Fun this is.
By John Keller, Editor
Military & Aerospace Electronics, 1 April 2014
It might be a fun exercise to sit with the leading practitioners of high-performance embedded computing (HPEC) to trade opinions about what are the toughest, gnarliest, most knee-buckling HPEC challenges in the foreseeable future.
We would hear the usual — bistatic radar, adaptive electronic warfare (EW), and wide-area communications intelligence. Well, I’ve got one that’s a real beaut, and one that I think we’re all going to be hearing a lot more about: hypertemporal imaging for persistent surveillance.
Yeah, it was a new one on me, too. Put simply, hypertemporal imaging involves multispectral or hyperspectral imaging over time. Where persistent surveillance is concerned, it’s also a gigantic exercise in gathering gazillions of bits of data, and then throwing most of them away.
Multispectral and hyperspectral imaging involves slicing an image into a few or even many different spectral bands to uncover details that otherwise might be lost. This alone already present a formidable digital signal processing challenge. Now add the dimension of time and the problem grows by orders of magnitude.
Hypertemporal imaging is separating the wheat from the chaff, or more accurately encapsulates the challenge of finding the proverbial needle in the digital haystack. It’s finding that little sliver of information that indicates even the tiniest changes of crucial importance to building a reliable intelligence picture.
Detecting and classifying tiny changes is what hypertemporal imaging is all about. It may be a bit of disturbed dirt that wasn’t there before that could indicate the presence of an improvised explosive device (IED). It might be a fleeting spectral shadow under forest canopy that might be the passing of a military or terrorist vehicle. It also might indicate the transport of a dirty bomb through city streets.
Hypertemporal imaging might not be of much use unless intelligence analysts have a pretty good idea what they’re looking for. To make this technology work will require the most powerful high-performance computing coupled with some of the most sophisticated computer algorithms that can detect and identify just a few bits of data — a pixel here and a pixel there — out of oceans of data.
Not a computing challenge for the faint of heart.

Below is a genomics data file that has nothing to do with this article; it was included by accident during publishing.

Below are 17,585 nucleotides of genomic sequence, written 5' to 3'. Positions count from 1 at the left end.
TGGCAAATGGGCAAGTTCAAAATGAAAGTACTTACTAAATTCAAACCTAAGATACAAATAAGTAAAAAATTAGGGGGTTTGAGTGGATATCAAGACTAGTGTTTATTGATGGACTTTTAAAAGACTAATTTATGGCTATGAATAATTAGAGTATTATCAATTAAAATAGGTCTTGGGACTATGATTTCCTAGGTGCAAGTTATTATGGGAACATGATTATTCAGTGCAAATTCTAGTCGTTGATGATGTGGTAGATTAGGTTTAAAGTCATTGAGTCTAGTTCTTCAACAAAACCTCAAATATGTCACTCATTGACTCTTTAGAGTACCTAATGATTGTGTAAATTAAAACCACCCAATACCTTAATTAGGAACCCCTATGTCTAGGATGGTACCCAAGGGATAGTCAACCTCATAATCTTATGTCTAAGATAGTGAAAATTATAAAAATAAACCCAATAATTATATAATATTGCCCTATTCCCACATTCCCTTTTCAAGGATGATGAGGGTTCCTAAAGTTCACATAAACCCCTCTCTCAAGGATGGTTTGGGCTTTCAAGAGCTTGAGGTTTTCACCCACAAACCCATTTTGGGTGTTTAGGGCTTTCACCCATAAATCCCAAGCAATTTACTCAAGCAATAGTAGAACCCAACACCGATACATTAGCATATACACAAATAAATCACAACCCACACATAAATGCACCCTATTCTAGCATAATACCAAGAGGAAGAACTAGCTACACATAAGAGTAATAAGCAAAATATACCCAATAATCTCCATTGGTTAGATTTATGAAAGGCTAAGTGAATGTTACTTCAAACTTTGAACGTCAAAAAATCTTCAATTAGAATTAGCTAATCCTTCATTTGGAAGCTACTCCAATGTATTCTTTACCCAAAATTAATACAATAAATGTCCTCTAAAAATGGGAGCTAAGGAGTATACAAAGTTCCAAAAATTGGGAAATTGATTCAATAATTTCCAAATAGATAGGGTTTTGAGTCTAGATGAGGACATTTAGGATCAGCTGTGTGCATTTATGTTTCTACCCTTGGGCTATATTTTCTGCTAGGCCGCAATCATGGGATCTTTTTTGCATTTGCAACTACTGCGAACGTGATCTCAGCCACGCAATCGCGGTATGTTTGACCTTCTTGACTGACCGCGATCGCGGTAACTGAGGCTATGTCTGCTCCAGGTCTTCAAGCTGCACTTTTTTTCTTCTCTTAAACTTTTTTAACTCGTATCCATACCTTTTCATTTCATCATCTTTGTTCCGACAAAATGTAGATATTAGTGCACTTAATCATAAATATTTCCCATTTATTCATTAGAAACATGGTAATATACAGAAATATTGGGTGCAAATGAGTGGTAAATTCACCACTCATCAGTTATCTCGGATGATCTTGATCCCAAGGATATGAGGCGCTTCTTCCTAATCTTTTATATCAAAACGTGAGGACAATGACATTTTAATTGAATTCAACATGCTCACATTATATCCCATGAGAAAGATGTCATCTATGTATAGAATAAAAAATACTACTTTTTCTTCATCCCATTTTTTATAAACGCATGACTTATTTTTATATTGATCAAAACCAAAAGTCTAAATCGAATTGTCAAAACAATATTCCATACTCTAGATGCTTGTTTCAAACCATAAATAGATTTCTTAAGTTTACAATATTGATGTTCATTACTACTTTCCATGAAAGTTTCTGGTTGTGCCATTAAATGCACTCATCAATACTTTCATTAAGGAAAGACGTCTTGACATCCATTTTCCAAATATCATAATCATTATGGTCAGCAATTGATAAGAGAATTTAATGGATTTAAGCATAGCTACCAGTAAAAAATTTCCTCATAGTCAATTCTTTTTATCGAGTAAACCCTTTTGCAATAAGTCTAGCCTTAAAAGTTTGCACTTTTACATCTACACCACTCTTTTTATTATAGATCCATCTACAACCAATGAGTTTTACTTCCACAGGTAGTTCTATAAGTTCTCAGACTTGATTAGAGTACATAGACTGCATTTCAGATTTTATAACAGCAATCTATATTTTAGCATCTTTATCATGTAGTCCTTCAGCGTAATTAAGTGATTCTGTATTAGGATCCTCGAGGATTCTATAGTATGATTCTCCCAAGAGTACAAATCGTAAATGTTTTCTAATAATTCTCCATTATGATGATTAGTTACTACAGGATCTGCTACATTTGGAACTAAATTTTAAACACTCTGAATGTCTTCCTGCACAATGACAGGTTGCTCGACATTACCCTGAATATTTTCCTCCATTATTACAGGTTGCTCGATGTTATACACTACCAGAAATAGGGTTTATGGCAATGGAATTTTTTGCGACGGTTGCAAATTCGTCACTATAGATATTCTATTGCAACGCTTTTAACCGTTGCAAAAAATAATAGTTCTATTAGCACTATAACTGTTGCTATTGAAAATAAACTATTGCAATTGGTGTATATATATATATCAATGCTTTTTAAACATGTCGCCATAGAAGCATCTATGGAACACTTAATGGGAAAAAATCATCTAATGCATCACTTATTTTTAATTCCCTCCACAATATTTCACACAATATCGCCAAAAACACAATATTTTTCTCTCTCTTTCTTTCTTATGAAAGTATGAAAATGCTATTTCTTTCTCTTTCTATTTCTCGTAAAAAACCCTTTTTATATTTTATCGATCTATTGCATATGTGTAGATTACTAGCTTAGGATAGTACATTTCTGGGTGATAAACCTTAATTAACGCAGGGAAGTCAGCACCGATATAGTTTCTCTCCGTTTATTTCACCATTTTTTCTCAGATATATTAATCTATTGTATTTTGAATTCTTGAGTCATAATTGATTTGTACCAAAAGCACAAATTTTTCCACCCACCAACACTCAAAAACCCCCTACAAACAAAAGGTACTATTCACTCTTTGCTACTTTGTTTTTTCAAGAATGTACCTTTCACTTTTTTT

Military researchers are just getting started with hypertemporal imaging. Just last week the Air Force Research Lab asked Raytheon to develop a space-based hypertemporal sensor just to help them get a better understanding of what hypertemporal imaging might offer to intelligence analysts.
Once they start to understand the kinds of advantages this technology might bring to persistent surveillance, then look out. First, however, must come the computing capability. Hypertemporal sensors most likely will require vast amounts of computing resources at the sensor; the sheer amount of data could overwhelm data link and telemetry resources.
Then it will take the right kinds of algorithms that efficiently can latch on only to that information that is of interest, and throw out the rest of that fire hose of data.
Remember, only the imagery data that indicates change is of interest; the rest is just garbage. That means filtering complex streaming data down to that one-half of one percent that means something, and they have to do it in real time.
Phi Beta Iota: This concept plays to the traditional US tendency to throw money at collection without regard to the processing, the analysis, or the return on investment. It is most promising when entering ungovernable zones that have never been adequately covered by — and may not even be coverable by — existing legacy constellations. Most people have no idea what this means in terms of data storage and processing: on the order of one terrabyte every 24 hours from a single node. This is all very important, but it is not a substitute for the fifteen slides of Human Intelligence (HUMINT), for properly exploiting cultural, historical, and linguistic Open Source Intelligence (OSINT), or for having first-rank human analysts able to connect dots a computer will never intuit. We need both.